Sunburn is skin damage caused by ultraviolet rays, and it can appear as warm, tender, red or sore skin.
The NHS recommend protecting yourself with suncream that has a label featuring: “The letters “UVA” in a circular logo and at least 4-star UVA protection, and a sun protection factor (SPF) of at least 15 to protect against UVB.”
Research published in the Journal of Investigative Dermatology found that taking vitamin D supplements after unprotected sun exposure could boost levels of a protein in the skin that fuels tissue repair.
They discovered that if they were taken within an hour, it could dramatically reduce redness, swelling and inflammation.
Professor Kurt Lu, lead study author of Case Western Reserve University, Ohio, said: “We hypothesise vitamin D helps promote protective barriers in the skin by rapidly reducing inflammation.
“What we did not expect was that at a certain dose, vitamin D not only was capable of suppressing inflammation, it was also activating skin repair genes.”
The study authors concluded that taking 1.25mg – significantly more than the recommended daily allowance in the UK of 10mcg – provided relieving effects for 48 hours after the burn.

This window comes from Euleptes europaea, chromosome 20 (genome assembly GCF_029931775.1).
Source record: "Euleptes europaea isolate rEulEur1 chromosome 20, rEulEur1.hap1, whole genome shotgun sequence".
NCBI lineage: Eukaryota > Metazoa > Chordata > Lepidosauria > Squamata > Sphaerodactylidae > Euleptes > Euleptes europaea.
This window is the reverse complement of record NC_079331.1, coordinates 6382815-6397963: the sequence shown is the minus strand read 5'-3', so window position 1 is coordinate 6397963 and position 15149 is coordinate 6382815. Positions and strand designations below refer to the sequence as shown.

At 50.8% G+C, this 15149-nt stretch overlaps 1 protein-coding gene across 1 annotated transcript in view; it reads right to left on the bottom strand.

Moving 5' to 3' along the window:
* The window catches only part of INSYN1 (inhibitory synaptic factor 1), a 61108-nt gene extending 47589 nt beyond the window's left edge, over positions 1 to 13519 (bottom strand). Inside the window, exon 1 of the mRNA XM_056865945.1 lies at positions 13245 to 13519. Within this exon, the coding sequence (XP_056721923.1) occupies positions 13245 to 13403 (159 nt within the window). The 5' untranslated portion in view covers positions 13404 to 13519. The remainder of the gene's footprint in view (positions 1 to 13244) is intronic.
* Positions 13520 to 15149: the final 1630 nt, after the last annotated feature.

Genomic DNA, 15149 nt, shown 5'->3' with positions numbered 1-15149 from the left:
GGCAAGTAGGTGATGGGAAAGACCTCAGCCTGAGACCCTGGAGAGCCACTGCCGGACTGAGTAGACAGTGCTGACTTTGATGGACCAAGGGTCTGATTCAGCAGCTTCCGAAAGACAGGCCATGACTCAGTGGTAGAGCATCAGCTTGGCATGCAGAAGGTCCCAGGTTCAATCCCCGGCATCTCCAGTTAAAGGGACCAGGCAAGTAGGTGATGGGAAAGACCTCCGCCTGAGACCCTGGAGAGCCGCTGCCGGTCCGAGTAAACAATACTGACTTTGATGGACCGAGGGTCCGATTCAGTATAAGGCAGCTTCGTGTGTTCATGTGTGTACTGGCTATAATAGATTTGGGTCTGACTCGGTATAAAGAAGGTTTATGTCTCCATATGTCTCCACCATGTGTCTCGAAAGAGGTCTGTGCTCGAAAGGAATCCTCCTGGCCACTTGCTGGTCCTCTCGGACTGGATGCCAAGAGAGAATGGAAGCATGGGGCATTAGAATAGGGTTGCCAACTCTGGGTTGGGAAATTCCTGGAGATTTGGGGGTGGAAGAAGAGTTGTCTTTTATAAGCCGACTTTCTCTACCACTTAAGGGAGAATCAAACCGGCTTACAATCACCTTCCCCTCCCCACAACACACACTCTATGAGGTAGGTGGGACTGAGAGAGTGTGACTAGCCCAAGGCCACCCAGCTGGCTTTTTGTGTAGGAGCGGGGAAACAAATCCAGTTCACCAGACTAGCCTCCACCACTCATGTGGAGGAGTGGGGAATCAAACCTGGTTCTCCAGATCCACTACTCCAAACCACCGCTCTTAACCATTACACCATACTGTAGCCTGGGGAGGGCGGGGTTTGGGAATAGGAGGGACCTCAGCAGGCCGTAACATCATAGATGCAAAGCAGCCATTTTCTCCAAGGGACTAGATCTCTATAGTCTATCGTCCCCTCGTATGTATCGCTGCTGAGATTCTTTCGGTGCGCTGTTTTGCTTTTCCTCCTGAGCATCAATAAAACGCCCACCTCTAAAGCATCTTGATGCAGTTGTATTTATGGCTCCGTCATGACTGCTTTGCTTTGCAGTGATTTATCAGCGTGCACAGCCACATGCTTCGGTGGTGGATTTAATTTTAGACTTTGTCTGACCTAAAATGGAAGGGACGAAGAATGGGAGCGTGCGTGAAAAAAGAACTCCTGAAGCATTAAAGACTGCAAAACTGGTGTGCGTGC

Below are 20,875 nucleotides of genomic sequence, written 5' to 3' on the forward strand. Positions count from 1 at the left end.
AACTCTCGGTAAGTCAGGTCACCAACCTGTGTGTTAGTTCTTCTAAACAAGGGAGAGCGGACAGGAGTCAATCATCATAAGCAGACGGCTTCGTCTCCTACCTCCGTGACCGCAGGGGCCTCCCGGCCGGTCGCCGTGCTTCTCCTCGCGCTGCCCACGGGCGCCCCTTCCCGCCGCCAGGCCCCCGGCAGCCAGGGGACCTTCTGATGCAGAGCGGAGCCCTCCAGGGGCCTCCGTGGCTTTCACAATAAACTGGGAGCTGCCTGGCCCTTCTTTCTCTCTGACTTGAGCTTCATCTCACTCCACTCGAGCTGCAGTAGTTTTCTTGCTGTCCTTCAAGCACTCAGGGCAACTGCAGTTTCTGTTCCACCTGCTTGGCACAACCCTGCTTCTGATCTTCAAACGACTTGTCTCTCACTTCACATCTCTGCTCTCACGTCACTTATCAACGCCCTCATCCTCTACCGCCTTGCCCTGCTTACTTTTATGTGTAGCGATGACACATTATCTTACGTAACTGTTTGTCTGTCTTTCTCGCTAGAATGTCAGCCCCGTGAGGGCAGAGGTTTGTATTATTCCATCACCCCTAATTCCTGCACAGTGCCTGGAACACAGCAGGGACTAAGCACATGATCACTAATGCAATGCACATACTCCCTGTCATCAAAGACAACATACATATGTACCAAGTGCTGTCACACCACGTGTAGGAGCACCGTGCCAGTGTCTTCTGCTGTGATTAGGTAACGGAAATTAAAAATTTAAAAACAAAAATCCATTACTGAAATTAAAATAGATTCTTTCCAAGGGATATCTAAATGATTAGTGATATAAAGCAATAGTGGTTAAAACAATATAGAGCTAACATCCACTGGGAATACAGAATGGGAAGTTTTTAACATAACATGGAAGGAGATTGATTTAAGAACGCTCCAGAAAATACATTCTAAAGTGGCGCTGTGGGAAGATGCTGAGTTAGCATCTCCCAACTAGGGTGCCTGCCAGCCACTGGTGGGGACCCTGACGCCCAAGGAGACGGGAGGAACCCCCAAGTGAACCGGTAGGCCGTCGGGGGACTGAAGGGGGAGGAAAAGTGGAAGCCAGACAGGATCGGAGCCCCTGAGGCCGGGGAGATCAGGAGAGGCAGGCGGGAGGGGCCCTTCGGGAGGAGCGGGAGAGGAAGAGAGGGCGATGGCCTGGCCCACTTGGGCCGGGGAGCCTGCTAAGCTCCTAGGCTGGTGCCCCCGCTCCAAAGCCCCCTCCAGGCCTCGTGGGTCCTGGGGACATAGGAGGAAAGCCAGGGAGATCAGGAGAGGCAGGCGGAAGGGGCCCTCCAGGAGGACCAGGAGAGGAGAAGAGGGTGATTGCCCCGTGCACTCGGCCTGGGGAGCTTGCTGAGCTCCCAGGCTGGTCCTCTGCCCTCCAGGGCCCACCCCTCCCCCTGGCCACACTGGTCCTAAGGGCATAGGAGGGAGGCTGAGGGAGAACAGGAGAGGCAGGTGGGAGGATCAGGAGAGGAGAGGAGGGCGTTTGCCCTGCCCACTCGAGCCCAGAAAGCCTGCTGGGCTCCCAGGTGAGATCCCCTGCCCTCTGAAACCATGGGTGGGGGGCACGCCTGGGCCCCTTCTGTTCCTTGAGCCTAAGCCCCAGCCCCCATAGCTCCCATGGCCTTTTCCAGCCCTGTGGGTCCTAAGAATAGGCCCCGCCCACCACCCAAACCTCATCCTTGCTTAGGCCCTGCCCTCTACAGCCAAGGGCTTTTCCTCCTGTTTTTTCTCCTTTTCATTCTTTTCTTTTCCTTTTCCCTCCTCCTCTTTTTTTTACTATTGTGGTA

However, they also discovered that participants who took 2.5mg had even less swelling, while those who took 5mg had the largest reduction in inflammation.
Additionally, those with the highest blood levels of vitamin D also had less skin redness and a jump in gene activity related to skin barrier repair.
The study is the first to show that vitamin D can reduce inflammation in the skin.
Researchers believe it could one day potentially help prevent sunburn.
The study suggests the way in which vitamin D aids skin repair is because the nutrient increases skin levels of an anti-inflammatory enzyme, arginase-1.
It enhances tissue repair after damage and helps activate other anti-inflammatory proteins.
However, Professor Lu added: “I would not recommend at this moment that people start taking vitamin D after sunburn based on this study alone.
“But, the results are promising and worthy of further study.”